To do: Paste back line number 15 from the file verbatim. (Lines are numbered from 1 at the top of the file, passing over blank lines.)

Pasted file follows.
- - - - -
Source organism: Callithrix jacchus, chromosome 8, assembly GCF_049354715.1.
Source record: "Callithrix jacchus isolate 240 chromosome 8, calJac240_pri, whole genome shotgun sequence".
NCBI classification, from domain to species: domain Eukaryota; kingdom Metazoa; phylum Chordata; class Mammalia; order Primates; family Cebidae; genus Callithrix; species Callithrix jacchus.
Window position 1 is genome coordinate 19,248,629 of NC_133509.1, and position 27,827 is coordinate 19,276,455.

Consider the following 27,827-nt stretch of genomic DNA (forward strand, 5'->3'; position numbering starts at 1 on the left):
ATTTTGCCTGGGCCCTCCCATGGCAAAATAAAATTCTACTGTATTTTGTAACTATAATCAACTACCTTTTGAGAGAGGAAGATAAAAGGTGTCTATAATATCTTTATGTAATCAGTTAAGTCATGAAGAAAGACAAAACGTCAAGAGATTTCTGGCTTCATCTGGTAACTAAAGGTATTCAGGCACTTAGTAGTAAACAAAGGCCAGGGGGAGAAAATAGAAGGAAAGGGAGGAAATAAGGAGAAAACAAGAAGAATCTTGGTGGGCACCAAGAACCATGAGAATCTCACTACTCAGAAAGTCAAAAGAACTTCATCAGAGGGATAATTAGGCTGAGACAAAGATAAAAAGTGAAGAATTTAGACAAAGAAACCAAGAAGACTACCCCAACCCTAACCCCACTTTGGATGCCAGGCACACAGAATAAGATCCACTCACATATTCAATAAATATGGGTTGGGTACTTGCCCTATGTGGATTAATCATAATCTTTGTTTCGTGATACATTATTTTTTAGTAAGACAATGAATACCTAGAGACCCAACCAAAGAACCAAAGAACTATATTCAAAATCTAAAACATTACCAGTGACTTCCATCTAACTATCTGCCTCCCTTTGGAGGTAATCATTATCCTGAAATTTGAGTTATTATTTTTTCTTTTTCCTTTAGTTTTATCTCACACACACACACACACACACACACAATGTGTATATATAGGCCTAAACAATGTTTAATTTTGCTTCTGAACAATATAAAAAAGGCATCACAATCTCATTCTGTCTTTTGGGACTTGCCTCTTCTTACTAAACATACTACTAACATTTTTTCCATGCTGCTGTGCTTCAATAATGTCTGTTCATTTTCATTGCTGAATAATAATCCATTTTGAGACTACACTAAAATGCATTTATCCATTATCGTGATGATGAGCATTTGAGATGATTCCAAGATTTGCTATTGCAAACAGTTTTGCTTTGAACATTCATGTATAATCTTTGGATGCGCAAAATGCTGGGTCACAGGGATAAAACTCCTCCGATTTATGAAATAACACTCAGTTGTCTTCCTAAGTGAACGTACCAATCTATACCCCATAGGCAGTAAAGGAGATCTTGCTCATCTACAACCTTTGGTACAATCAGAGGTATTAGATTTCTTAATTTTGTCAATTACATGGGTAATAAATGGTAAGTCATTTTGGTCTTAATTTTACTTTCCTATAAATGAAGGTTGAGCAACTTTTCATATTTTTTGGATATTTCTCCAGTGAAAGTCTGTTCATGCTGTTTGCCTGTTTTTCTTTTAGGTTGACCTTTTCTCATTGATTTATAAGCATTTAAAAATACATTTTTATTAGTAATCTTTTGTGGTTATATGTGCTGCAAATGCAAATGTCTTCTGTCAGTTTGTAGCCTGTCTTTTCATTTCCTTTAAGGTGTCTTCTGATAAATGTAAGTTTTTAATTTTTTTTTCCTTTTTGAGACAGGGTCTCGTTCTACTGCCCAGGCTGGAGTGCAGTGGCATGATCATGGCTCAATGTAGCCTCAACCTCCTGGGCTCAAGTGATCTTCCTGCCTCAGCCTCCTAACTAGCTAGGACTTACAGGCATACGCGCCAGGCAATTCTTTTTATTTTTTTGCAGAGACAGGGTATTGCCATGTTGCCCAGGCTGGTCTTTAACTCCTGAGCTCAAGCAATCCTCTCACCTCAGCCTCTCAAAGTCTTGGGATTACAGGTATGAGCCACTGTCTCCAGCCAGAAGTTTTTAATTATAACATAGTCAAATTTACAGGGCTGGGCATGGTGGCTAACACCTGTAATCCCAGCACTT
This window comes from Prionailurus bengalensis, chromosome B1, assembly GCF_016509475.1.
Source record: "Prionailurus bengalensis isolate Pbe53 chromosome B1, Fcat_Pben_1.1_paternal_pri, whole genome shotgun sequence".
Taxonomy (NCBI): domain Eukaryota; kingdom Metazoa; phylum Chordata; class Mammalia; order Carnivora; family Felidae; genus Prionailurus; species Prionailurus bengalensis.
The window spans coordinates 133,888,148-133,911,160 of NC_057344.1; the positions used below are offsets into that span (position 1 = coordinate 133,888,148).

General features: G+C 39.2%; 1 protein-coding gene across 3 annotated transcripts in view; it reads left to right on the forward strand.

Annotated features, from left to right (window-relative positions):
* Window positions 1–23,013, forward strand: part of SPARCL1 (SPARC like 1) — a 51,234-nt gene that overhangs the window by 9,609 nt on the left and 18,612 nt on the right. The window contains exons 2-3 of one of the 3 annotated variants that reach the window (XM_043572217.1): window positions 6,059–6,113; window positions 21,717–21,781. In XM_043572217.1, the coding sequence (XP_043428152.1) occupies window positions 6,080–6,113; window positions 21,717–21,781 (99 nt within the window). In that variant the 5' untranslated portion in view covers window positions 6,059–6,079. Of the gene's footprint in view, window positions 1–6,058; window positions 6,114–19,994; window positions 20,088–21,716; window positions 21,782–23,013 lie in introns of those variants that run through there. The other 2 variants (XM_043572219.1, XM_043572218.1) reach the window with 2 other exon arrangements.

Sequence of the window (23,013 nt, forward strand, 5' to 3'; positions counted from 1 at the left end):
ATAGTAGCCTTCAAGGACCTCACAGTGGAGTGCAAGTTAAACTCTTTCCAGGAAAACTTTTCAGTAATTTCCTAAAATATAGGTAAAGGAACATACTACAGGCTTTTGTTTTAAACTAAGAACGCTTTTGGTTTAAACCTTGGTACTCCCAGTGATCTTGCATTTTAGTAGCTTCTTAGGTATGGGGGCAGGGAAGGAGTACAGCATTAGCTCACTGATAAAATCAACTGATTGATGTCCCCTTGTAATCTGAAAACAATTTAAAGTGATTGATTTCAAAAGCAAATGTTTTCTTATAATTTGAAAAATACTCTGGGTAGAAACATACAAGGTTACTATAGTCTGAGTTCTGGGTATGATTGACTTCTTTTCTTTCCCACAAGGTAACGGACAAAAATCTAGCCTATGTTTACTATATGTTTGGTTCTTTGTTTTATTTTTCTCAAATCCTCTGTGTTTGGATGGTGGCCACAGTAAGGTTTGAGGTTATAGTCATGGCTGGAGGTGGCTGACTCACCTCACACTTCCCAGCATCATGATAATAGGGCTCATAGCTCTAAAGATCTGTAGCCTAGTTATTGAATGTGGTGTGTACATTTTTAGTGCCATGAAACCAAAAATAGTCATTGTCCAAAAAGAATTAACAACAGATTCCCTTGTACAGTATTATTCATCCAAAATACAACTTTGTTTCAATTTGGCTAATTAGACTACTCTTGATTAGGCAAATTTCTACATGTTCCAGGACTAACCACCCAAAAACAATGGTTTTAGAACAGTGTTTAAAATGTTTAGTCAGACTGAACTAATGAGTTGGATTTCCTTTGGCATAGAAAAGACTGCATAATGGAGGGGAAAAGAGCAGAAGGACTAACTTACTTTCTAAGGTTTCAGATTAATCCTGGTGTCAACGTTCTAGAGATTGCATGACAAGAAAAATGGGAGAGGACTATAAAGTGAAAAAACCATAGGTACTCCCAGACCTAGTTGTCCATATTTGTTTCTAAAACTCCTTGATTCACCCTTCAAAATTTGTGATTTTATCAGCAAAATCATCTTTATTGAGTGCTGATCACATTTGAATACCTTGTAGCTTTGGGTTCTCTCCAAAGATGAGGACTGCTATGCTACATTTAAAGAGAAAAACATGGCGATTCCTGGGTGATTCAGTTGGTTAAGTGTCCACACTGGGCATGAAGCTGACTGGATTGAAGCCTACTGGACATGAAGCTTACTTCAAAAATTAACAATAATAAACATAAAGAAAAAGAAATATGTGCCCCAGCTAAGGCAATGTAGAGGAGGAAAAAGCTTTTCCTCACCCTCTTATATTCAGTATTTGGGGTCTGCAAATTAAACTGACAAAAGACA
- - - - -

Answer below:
ATAGTAGCCTTCAAGGACCTCACAGTGGAGTGCAAGTTAAACTCTTTCCAGGAAAACTTTTCAGTAATTTCCTAAAATATAGGTAAAGGAACATACTACAGGCTTTTGTTTTAAACTAAGAACGCTTTTGGTTTAAACCTTGGTACTCCCAGTGATCTTGCATTTTAGTAGCTTCTTAGGTATGGGGGCAGGGAAGGAGTACAGCATTAGCTCACTGATAAAATCAACTGATTGATGTCCCCTTGTAATCTGAAAACAATTTAAAGTGATTGATTTCAAAAGCAAATGTTTTCTTATAATTTGAAAAATACTCTGGGTAGAAACATACAAGGTTACTATAGTCTGAGTTCTGGGTATGATTGACTTCTTTTCTTTCCCACAAGGTAACGGACAAAAATCTAGCCTATGTTTACTATATGTTTGGTTCTTTGTTTTATTTTTCTCAAATCCTCTGTGTTTGGATGGTGGCCACAGTAAGGTTTGAGGTTATAGTCATGGCTGGAGGTGGCTGACTCACCTCACACTTCCCAGCATCATGATAATAGGGCTCATAGCTCTAAAGATCTGTAGCCTAGTTATTGAATGTGGTGTGTACATTTTTAGTGCCATGAAACCAAAAATAGTCATTGTCCAAAAAGAATTAACAACAGATTCCCTTGTACAGTATTATTCATCCAAAATACAACTTTGTTTCAATTTGGCTAATTAGACTACTCTTGATTAGGCAAATTTCTACATGTTCCAGGACTAACCACCCAAAAACAATGGTTTTAGAACAGTGTTTAAAATGTTTAGTCAGACTGAACTAATGAGTTGGATTTCCTTTGGCATAGAAAAGACTGCATAATGGAGGGGAAAAGAGCAGAAGGACTAACTTACTTTCTAAGGTTTCAGATTAATCCTGGTGTCAACGTTCTAGAGATTGCATGACAAGAAAAATGGGAGAGGACTATAAAGTGAAAAAACCATAGGTACTCCCAGACCTAGTTGTCCATATTTGTTTCTAAAACTCCTTGATTCACCCTTCAAAATTTGTGATTTTATCAGCAAAATCATCTTTATTGAGTGCTGATCACATTTGAATACCTTGTAGCTTTGGGTTCTCTCCAAAGATGAGGACTGCTATGCTACATTTAAAGAGAAAAACATGGCGATTCCTGGGTGATTCAGTTGGTTAAGTGTCCACACTGGGCATGAAGCTGACTGGATTGAAGCCTACTGGACATGAAGCTTACTTCAAAAATTAACAATAATAAACATAAAGAAAAAGAAATATGTGCCCCAGCTAAGGCAATGTAGAGGAGGAAAAAGCTTTTCCTCACCCTCTTATATTCAGTATTTGGGGTCTGCAAATTAAACTGACAAAAGACA